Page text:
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How Being a Gay Mom Has Changed in the Last 20 Years

Updated: Feb 12

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Barb Herrera Family

Being a lesbian, let alone a lesbian mother, has changed a lot in the last 20 years — and proudly, we can say we’ve made progress for the better, even if there is still a long way to go. In celebration of the transformation of LGBTQ+ motherhood, we’ve decided to tell the stories of those who know it best: those who have lived it.


In our new Q&A series, we’re talking to lesbian mothers who have paved the way for seasoned and new queer moms, alike. 


In this installment of the motherhood celebration, we talked to Barb Herrera (she/her) — a self-described 80s and 90s lesbian and member of Gay Moms Club — about her incredible (and shocking) journey as a lesbian mother 20 years ago, below.


Q: First, can you tell us a bit about you?


A: I’m Barb Herrera, a lesbian mom from the 80s/90s. I had three kids with my former husband, and my partner of 30 years already had her son with her ex-husband, and we got together when the babies were 6 and 8 months old. We met at a breastfeeding support group and co-nursed our babies as we both came out together, she in the Army long before ‘Don’t Ask, Don’t Tell.” Now, we’ve been together for 28 years, have raised four kids together and married for eleven years.


Q: How did being a lesbian mom look twenty years ago? 


A: Trying to find support with other lesbian moms was an underground experience. When I found a group [to join], we didn't get told the location until the day before the meeting. This was a time of major separatism, and I was not allowed in some spaces because I had two male children. It was a time where we shrugged things like that off.


Barb Herrera Family

Q: What were some of the biggest challenges of trying to conceive as a lesbian, then?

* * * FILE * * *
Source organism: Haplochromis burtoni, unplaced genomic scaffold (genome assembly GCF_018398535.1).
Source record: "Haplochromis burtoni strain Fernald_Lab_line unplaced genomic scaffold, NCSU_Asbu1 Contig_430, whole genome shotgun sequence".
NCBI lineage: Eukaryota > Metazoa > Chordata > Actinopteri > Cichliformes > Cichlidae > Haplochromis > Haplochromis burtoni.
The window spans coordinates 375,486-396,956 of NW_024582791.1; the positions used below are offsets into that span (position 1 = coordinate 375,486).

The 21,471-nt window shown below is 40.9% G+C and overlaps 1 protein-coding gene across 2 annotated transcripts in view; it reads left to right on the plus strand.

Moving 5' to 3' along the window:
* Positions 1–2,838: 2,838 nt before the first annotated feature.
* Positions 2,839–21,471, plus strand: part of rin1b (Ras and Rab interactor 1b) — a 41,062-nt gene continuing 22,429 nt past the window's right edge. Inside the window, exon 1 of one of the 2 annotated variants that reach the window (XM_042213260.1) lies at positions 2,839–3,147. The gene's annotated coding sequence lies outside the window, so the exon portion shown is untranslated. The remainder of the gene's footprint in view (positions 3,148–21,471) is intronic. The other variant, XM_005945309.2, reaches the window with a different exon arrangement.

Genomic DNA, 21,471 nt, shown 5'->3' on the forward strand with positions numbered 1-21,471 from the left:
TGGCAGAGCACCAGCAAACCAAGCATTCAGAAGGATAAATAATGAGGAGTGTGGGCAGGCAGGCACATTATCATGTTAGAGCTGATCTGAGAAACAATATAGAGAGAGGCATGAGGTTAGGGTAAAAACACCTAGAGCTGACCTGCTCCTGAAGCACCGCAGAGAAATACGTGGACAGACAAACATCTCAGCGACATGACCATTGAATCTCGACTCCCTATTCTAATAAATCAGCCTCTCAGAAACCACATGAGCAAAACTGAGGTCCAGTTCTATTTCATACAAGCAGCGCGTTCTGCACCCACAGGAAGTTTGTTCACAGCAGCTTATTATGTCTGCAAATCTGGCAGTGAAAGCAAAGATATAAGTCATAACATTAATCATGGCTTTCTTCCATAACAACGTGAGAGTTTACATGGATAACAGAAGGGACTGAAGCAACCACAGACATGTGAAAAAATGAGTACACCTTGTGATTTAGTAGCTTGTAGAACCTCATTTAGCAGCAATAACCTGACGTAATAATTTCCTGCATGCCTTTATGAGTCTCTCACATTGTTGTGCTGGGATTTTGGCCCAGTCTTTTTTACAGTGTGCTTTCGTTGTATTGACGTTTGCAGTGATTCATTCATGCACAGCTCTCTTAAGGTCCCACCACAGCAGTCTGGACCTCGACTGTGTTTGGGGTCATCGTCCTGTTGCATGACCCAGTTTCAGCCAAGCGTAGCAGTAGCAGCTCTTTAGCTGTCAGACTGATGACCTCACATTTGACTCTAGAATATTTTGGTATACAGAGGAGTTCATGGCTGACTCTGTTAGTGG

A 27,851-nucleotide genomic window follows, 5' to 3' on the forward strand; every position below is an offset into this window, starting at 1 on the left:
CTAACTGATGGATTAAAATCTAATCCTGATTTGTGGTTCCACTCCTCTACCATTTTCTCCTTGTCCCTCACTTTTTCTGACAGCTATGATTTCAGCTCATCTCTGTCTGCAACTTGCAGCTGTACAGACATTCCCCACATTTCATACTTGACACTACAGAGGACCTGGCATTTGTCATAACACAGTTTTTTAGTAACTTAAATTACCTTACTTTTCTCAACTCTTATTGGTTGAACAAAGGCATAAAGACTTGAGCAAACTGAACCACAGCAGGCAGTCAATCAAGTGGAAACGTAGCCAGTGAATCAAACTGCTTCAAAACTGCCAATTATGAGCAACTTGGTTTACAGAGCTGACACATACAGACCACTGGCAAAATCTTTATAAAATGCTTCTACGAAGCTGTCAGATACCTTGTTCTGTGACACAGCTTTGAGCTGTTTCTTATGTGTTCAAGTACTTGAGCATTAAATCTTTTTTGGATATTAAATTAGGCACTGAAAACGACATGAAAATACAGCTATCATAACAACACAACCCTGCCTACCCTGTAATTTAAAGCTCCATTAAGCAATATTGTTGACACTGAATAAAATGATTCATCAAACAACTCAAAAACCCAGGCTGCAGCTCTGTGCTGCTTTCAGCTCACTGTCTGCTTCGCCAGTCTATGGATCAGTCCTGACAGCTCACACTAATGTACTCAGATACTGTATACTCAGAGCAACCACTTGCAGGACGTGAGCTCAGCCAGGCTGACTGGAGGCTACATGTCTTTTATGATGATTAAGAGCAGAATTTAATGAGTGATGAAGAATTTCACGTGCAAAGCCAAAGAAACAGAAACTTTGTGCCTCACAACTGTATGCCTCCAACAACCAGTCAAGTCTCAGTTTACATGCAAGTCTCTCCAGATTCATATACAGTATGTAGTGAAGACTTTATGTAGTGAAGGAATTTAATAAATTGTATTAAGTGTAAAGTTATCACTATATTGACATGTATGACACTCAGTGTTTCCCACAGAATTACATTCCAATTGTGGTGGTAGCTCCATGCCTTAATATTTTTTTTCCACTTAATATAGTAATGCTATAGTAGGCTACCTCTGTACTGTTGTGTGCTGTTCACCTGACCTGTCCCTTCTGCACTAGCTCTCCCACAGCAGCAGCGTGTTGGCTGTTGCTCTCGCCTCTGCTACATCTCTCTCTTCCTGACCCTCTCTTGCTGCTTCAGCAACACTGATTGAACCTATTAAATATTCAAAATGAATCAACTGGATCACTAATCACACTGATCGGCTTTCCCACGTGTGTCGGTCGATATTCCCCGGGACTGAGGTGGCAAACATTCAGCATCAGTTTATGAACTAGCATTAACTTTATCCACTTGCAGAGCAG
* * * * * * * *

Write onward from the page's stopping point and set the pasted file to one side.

A: There was no Heather Has Two Mommies, no books about how to get pregnant, not even a network of ways for women to get pregnant without lying to doctors to get AI or borrowing a gay friend for his sperm. And that was hazardous because of AIDS.


Q: What is a personal anecdote you remember from this time? 


A: We lived in San Diego then and Hillcrest was the gay neighborhood. I am femme and walking through Hillcrest, I was scowled at and people ignored me when I needed help in stores. Even when I was decked out in rainbows and lesbian/gay pins, I was seen as straight because I had kids with me. I remember crying about that more than once. I wished to be butch! My butch partner, on the other hand, was never seen as a lesbian mother! Weird dynamics.


Q: What are some ways you’ve continued to celebrate lesbian motherhood now?


A: I marched as a lesbian mother, sign and all, because other moms were losing their children if they were seen in out public. I was one of the lucky ones who could march. I was out as much as possible for all the mamas!


We still march, today. Our kids are parents now and they lovingly remember their young lives in the LGBT community, too.


Barb Herrera Family

How to celebrate your lesbian motherhood

We’ve come a long way in being able to freely be lesbian mothers — and mamas like Barb have lived to tell the truth. 


But there is still a long way to go. If you’re a new gay mama, you’re on your third babe, or you’re just looking for other lesbian mom friends, Join Gay Moms Club today!


 

 

A vibrant, safe space for LGBTQ+ moms to connect.

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